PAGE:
Admin Panel Redesign

This project focuses on my redesign of the Admin Panel. The challenge was to improve the existing solution in a 2 week turnaround time, making meaningful changes but limiting it technically due to time constraints on the development side.

To give some background, we’ve created an admin panel/dashboard for internal stakeholders to track performance of users, key metrics, and find detailed information about our customers (GDPR compliant). However, the dashboard was created over a year ago, and has not been updated since, design-wise. As the company scales, the need for an improved dashboard with a better experience comes into play. I was tasked with designing this new dashboard.

Problem Space

I The scope of the problem space I was working in for this project was quite limited. The dashboard needed significant design and UX improvements, but a complete overhaul would be too time-consuming for the development team right now, so I had to walk a fine line between technical considerations and design requirements. The aim was to make the admin panel easier to use and navigate by solving UX issues, improving the visual design and hierarchy, and ultimately improving the experience.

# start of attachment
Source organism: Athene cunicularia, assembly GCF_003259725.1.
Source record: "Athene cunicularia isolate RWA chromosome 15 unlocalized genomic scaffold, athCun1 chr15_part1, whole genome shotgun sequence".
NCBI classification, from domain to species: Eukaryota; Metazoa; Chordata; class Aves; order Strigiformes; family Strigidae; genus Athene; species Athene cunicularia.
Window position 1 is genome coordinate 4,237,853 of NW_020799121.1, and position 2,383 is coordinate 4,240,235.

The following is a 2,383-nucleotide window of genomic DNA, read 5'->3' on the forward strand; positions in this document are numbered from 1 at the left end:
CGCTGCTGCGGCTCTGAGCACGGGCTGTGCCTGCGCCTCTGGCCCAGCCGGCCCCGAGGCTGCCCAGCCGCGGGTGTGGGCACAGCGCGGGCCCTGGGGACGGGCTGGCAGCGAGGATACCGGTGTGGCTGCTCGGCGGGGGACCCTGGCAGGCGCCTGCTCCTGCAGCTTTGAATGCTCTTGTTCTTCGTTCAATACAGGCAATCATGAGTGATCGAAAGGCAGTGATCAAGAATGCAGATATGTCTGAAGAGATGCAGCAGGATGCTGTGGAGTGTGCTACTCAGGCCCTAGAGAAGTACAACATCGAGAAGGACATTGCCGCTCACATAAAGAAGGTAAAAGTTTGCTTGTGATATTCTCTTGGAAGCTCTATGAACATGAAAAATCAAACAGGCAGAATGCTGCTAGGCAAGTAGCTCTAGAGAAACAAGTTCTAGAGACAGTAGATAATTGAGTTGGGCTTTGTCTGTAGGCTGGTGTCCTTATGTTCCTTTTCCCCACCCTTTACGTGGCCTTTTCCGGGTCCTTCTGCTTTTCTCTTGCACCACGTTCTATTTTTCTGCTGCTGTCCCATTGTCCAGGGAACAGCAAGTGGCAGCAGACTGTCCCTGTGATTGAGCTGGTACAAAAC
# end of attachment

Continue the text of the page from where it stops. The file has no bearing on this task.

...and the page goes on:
How might we improve the overall experience of the admin panel, while retaining the majority of the same functionality that currently exists?

image showing existing design of the admin panel

image showing existing design of the admin panel


When redesigning any product, the best place to start the process is with the current system. An in-depth UX audit can help find flaws in a current system, highlight what’s working, and ultimately make the entire design process smoother.

Currently, the admin panel is functional but lacks when it comes to design and thoughtfulness. The information is cluttered, and can be difficult for new users to navigate. The main focus is on improving the dashboard, as the remaining pages will be overhauled with the redesigned table component. This does not mean that the other pages can be ignored, merely that the focus will be on the dashboard and the other pages (users, projects, organizations) will be secondary.

A few takeaways from the UX audit:

• Information is cluttered and difficult to understand.
• The filtering tags do not work as expected; they only work for the graph directly beneath them.
• Graph colors are bland and dreary, making the entire experience more boring for users.
• Having so many 'key info' points at the top takes away the importance (Miller's Law).
• There is no visual hierarchy or flow on the page.

User Stories